An olive oil production center dating from the seventh century BCE discovered at Ekron has over one hundred large olive oil presses, and is the most complete olive oil production center from ancient times to be discovered. The discovery indicates that olive oil production was highly developed in the Levant and that it was a major producer of olive oil for its residents as well as for other parts of the Ancient Near East, such as Egypt and especially Mesopotamia.[16][17]


1939 map showing surrounding region

The Tel Miqne excavations were conducted for 14 seasons between 1981 and 1996, sponsored by the Albright Institute of Archaeological Research and the Hebrew University of Jerusalem, under the direction of Trude Dothan and Seymour Gitin.[18][19][20][21][22][23][24] The primary research focus was an interdisciplinary investigation of the interactions between the Philistines, Israelites, Phoenicians, Assyrians, and Egyptians during the Late Bronze Age II, Iron Age I and II.

Chronological development[edit]

The ceramic evidence indicates a presence at the site in the Chalcolithic period and Early Bronze Age. A continuous stratigraphic profile, however, was found only in the upper city on the Northeast Acropolis (Field I), beginning in Stratum XI of the MB IIB and extending through the end of Stratum I of the Iron IIC. In the lower city (Fields II, III, IV, V, X), a 400-year occupational gap followed Stratum XI of the 17th–first half of the 16th century BCE until its resettlement in Stratum VII at the beginning of the Iron I, ca. 1175 BCE. Another occupational gap of ca. 270 years followed the end of Iron I Stratum IV, ca. 975 BCE, in the lower city (Fields II, III, IV, V, X), until it was again resettled in Stratum I of the 7th century BCE. The cities at Ekron were well planned in both the Iron I and Iron II, with four distinct zones of occupation: fortifications, industrial, domestic, and elite. The final Iron II occupation in the 7th/6th centuries BCE was represented by a single architectural unit in Field III in the lower city. A presence in the Roman, Byzantine, and Islamic periods was attested in Fields IV Upper and V.[25]

Chronological chart[edit]

Middle Bronze Age[edit]

The tel was apparently shaped by fortifications that encompassed both the upper and lower cities in the Middle Bronze Age. Monumental platforms, part of the fortification ramparts, were excavated in Fields III and X. MB II ceramic evidence was found throughout the tel, as were fragmentary architectural remains and three infant jar burials excavated in Field IV Lower.

Late Bronze Age[edit]

The unfortified Strata X–VIII settlement was found only in the upper city in Field I on the Northeast Acropolis. It yielded Cypriot and Mycenaean imported pottery and Anatolian Grey burnished ware, attesting to international maritime trade. Egyptian influences are also evident, inter alia, in the burial containing a 19th Dynasty seal and scarab and in the 14th century BCE scarab bearing the name of the Egyptian Pharaoh Amenhotep III and dedicated to the "Lady of the Sycamore Tree," usually associated with the foundations of Egyptian shrines, an heirloom found in a later Iron I phase. The last Canaanite city of Stratum VIII was destroyed in a violent conflagration, dramatically illustrated on the Summit by a severely-burnt storeroom complex that yielded jars containing carbonized grains, lentils, and figs.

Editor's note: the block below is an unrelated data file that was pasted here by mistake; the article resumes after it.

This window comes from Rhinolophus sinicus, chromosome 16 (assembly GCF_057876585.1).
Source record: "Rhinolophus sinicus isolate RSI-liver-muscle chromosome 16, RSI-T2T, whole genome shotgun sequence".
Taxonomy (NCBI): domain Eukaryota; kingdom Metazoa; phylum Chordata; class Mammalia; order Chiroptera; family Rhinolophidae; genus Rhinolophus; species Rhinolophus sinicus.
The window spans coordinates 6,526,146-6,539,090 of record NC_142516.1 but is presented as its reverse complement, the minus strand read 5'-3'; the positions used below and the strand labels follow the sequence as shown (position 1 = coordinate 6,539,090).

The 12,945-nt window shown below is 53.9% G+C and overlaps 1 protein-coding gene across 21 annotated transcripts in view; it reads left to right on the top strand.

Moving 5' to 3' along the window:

Iron Age I[edit]

Stratum VII is characterized by a new material culture with Aegean and Cypriot affinities introduced by the Philistines, one of the Sea Peoples featuring the locally-made Philistine 1 (previously designated Mycenaean IIIC:1) pottery. Such pottery is known as Cypriot Bichrome ware, and Philistine Bichrome ware.

Philistine drinking bowl found in Tel Miqne

In the Strata VI–V Philistine 2 (Bichrome) pottery with red and black decoration on white slip is a major part of the ceramic assemblage. The material culture of Stratum IV is characterized by Philistine 3 (debased) pottery and the influence of a ceramic tradition of predominantly red-slipped and burnished ware.

In the upper city features in Stratum VII, include a mudbrick city wall, megaron-type buildings, hearths, a limestone bathtub, and an industrial kiln area. In Strata VI–V, a major feature was the mudbrick glacis, a cultic room with an incised scapula similar to those found in the 12th and 11th century BCE shrines at Enkomi and Kition on Cyprus.

In the lower city, along the ridge of the southern slope of the tel, behind the Iron I mudbrick city wall of Stratum VI, were a number of architectural units and finds, which included a bull-shaped zoomorphic vessel, an incised ivory tube, and a bronze pin and needle. Stratum V monumental building was constructed on a similar scale as the one in the elite zone. The artifacts, many representing a continuation of Aegean traditions, include a rectangular bone plaque painted in blue and incised with the depiction of the rear of a horse, a Mycenaean-type female figurine, a gold spiral hair-ring, a conical stamp seal depicting two prancing gazelles, an iron knife with an ivory handle, two small pebbled hearths, and two goat skulls.

The domestic buildings continued in use in Stratum IV with no substantial change, and special finds included an incised scapula, similar to those found in the upper city.

Also in the lower city, in the elite zone, Stratum VII was represented by a number of installations, including rectangular hearths. In Stratum VI circular hearths were found in a large public structure, which also produced a round ivory pyxis lid decorated with scenes of animals in battle. In Stratum V, a megaron-type building contained superimposed pebbled hearths, three rooms with benches and bamot, and a monumental entrance hall with two mushroom-shaped stone pillar bases.[26]